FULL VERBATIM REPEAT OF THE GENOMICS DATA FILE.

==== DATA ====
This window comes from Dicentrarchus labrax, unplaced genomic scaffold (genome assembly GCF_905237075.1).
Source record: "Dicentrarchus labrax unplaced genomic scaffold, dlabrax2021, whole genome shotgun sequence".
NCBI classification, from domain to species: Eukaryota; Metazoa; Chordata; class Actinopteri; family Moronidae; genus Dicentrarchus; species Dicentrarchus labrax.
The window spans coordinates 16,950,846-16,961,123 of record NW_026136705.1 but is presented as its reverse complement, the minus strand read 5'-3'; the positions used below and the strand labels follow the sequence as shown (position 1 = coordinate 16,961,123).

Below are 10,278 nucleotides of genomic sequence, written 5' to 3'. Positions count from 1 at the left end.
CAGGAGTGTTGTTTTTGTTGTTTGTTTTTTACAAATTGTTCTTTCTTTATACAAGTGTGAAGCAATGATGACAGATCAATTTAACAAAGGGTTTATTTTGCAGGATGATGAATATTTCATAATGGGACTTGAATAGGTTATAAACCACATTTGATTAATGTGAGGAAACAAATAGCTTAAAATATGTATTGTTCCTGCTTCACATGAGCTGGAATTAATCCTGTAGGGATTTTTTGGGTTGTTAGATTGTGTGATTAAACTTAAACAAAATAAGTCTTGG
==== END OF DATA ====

This window comes from Dicentrarchus labrax, unplaced genomic scaffold (genome assembly GCF_905237075.1).
Source record: "Dicentrarchus labrax unplaced genomic scaffold, dlabrax2021, whole genome shotgun sequence".
NCBI classification, from domain to species: Eukaryota; Metazoa; Chordata; class Actinopteri; family Moronidae; genus Dicentrarchus; species Dicentrarchus labrax.
The window spans coordinates 16,950,846-16,961,123 of record NW_026136705.1 but is presented as its reverse complement, the minus strand read 5'-3'; the positions used below and the strand labels follow the sequence as shown (position 1 = coordinate 16,961,123).

Below are 10,278 nucleotides of genomic sequence, written 5' to 3'. Positions count from 1 at the left end.
CAGGAGTGTTGTTTTTGTTGTTTGTTTTTTACAAATTGTTCTTTCTTTATACAAGTGTGAAGCAATGATGACAGATCAATTTAACAAAGGGTTTATTTTGCAGGATGATGAATATTTCATAATGGGACTTGAATAGGTTATAAACCACATTTGATTAATGTGAGGAAACAAATAGCTTAAAATATGTATTGTTCCTGCTTCACATGAGCTGGAATTAATCCTGTAGGGATTTTTTGGGTTGTTAGATTGTGTGATTAAACTTAAACAAAATAAGTCTTGG